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Population based study of risk factors for underdiagnosis of asthma in adolescence: Odense schoolchild studyCommentary: Risk factors for underdiagnosis of asthma in adolescenceCommentary: Identifying the correct risks in diagnosisCommentary: Improving the diagnostic rate in asthma: a community issue

BMJ 1998; 316 doi: https://doi.org/10.1136/bmj.316.7132.651 (Published 28 February 1998) Cite this as: BMJ 1998;316:651

Abstract

Objective: To describe factors related to underdiagnosis of asthma in adolescence.

Design: Subgroup analysis in a population based cohort study.

Setting: Odense municipality, Denmark.

Subjects: 495 schoolchildren aged 12 to 15 years were selected from a cohort of 1369 children investigated 3 years earlier. Selection was done by randomisation (n=292) and by a history indicating allergy or asthma-like symptoms in subject or family (n=203).

Main outcome measures: Undiagnosed asthma defined as coexistence of asthma-like symptoms and one or more obstructive airway abnormalities (low ratio of forced expiratory volume in 1 second to forced vital capacity, hyperresponsiveness to methacholine or exercise, or peak flow hypervariability) in the absence of physician diagnosed asthma. Risk factors (odds ratios) for underdiagnosis.

Results: Undiagnosed asthma comprised about one third of all asthma identified. Underdiagnosis was independently associated with low physical activity, high body mass, serious family problems, passive smoking, and the absence of rhinitis. Girls were overrepresented among undiagnosed patients with asthma (69%) and underrepresented among diagnosed patients (33%). Among the risk factors identified, low physical activity and problems in the family were independently associated with female sex. The major symptom among those undiagnosed was cough (58%), whereas wheezing (35%) or breathing trouble (50%) was reported less frequently than among those diagnosed. Less than one third of those undiagnosed had reported their symptoms to a doctor.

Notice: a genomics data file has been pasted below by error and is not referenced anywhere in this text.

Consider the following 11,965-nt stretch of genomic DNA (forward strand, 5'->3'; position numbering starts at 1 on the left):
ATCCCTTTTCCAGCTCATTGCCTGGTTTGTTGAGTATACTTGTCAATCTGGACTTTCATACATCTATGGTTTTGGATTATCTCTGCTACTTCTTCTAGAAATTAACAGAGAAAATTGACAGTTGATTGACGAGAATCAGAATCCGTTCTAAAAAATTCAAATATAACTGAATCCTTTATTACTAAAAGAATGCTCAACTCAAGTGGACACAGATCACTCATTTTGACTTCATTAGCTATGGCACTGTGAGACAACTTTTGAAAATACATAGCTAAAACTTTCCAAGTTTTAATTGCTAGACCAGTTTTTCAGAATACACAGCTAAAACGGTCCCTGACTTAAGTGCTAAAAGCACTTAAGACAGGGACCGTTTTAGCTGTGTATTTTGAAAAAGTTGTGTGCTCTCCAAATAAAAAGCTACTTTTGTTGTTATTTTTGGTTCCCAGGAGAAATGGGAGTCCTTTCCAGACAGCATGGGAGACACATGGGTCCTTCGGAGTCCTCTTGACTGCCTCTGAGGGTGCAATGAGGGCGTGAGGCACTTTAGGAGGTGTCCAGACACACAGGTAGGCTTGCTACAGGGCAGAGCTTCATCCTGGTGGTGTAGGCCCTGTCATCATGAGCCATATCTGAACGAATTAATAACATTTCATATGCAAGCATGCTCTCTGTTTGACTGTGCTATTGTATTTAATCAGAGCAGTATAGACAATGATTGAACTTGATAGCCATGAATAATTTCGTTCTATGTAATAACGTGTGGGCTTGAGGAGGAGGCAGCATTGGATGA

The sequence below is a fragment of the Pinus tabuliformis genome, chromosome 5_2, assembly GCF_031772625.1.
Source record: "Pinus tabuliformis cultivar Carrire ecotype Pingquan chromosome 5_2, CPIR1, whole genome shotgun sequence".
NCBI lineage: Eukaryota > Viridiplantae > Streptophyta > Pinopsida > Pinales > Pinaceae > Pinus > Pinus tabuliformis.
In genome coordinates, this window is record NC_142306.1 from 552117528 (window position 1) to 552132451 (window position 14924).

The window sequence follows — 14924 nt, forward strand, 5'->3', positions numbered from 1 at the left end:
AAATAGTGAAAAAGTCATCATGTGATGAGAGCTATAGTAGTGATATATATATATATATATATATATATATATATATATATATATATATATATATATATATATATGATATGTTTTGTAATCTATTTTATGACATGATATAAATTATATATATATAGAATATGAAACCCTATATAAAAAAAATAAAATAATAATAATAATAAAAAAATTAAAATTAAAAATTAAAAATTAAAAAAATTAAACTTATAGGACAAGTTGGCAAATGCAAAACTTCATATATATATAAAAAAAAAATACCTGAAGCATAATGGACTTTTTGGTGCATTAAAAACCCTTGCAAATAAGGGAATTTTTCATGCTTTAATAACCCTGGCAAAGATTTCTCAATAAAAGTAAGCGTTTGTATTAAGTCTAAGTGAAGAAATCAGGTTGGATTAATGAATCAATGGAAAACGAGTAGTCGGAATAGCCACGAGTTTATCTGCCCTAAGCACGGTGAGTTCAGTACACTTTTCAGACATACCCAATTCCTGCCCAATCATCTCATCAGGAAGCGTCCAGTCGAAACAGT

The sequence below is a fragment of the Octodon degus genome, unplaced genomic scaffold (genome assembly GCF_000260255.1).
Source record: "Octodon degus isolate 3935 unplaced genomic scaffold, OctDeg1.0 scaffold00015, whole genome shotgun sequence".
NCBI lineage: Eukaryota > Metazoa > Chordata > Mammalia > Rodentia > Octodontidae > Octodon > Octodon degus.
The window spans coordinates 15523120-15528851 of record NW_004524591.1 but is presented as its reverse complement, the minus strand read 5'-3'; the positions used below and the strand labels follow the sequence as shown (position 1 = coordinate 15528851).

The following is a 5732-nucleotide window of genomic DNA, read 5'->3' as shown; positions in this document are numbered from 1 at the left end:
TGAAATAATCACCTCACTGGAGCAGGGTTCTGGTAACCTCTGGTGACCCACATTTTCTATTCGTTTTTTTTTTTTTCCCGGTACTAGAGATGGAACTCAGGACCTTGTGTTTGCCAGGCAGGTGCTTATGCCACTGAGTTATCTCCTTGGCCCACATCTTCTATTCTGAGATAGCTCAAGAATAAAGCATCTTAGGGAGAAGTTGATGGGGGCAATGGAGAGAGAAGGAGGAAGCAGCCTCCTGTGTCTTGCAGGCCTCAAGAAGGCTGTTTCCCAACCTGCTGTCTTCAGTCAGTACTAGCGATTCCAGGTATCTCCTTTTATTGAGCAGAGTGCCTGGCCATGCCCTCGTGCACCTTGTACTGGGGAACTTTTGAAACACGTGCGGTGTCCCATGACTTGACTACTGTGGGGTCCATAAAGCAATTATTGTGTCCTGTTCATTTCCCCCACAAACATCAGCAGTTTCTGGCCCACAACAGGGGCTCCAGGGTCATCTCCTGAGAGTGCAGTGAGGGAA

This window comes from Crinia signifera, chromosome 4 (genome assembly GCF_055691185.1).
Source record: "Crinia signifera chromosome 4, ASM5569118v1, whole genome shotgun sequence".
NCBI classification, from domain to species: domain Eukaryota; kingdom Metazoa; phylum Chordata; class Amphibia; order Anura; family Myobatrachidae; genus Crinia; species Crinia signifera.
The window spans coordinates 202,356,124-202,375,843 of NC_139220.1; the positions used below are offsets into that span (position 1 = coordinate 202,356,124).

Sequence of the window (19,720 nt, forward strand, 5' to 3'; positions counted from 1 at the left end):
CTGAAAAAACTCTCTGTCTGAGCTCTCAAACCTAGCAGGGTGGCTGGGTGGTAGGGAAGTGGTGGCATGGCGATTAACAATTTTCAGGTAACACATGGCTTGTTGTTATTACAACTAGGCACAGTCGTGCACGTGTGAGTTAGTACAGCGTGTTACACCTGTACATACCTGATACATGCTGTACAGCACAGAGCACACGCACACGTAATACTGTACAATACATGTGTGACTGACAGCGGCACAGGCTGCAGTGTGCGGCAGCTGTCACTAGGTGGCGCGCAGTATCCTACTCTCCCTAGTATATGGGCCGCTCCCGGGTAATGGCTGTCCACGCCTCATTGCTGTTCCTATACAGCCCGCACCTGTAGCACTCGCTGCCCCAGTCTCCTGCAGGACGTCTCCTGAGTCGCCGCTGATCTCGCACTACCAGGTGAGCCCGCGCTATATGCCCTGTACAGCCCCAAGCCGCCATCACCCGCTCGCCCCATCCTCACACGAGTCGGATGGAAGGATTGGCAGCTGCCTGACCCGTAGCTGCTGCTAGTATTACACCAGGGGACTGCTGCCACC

Conclusions: Asthma, as defined by combined symptoms and test criteria, was seriously underdiagnosed among adolescents. Underdiagnosis was most prevalent among girls and was associated with a low tendency to report symptoms and with several independent risk factors that may help identification of previously undiagnosed asthmatic patients.

Key messages

  • One third of young people with asthma are not diagnosed; most are girls

  • Undiagnosed asthma is associated with low physical activity, high body mass index, serious family problems, passive smoking, and the absence of symptoms of rhinitis

  • Cough is the most common symptom among those with undiagnosed asthma

  • Two thirds of those with undiagnosed asthma do not report their symptoms to a doctor, suggesting a need for targeted asthma campaigns

Footnotes

    • Accepted 2 October 1997

    Population based study of risk factors for underdiagnosis of asthma in adolescence: Odense schoolchild study

    1. Hans C Siersted, senior registrar (hc.siersted{at}winsloew.ou.dk)a,
    2. Jesper Boldsen, senior lecturerc,
    3. Henrik S Hansen, senior registrarb,
    4. Gert Mostgaard, registrara,
    5. Niels Hyldebrandt, specialist in allergy and internal medicined
    1. a Section of Respiratory Diseases, Department of Medicine C, Odense University Hospital, DK-5000 Odense C, Denmark
    2. b Department of Cardiology, Odense University Hospital
    3. c Centre for Health and Social Policy, Odense University, DK-5230 Odense M
    4. d Private Specialist Clinic, Nørregade 16, DK-5000 Odense C
    5. United Medical and Dental Schools of Guy's and St Thomas's Hospitals, London SE1 9RT
    6. London School of Hygiene and Tropical Medicine, London WC1
    7. Section of Respiratory Diseases, Department of Medicine C, Odense University Hospital, DK-5000 Odense C, Denmark
    1. Correspondence to: Dr Siersted
    • Accepted 2 October 1997

    Abstract

    Objective: To describe factors related to underdiagnosis of asthma in adolescence.

    Design: Subgroup analysis in a population based cohort study.

    Setting: Odense municipality, Denmark.

    Subjects: 495 schoolchildren aged 12 to 15 years were selected from a cohort of 1369 children investigated 3 years earlier. Selection was done by randomisation (n=292) and by a history indicating allergy or asthma-like symptoms in subject or family (n=203).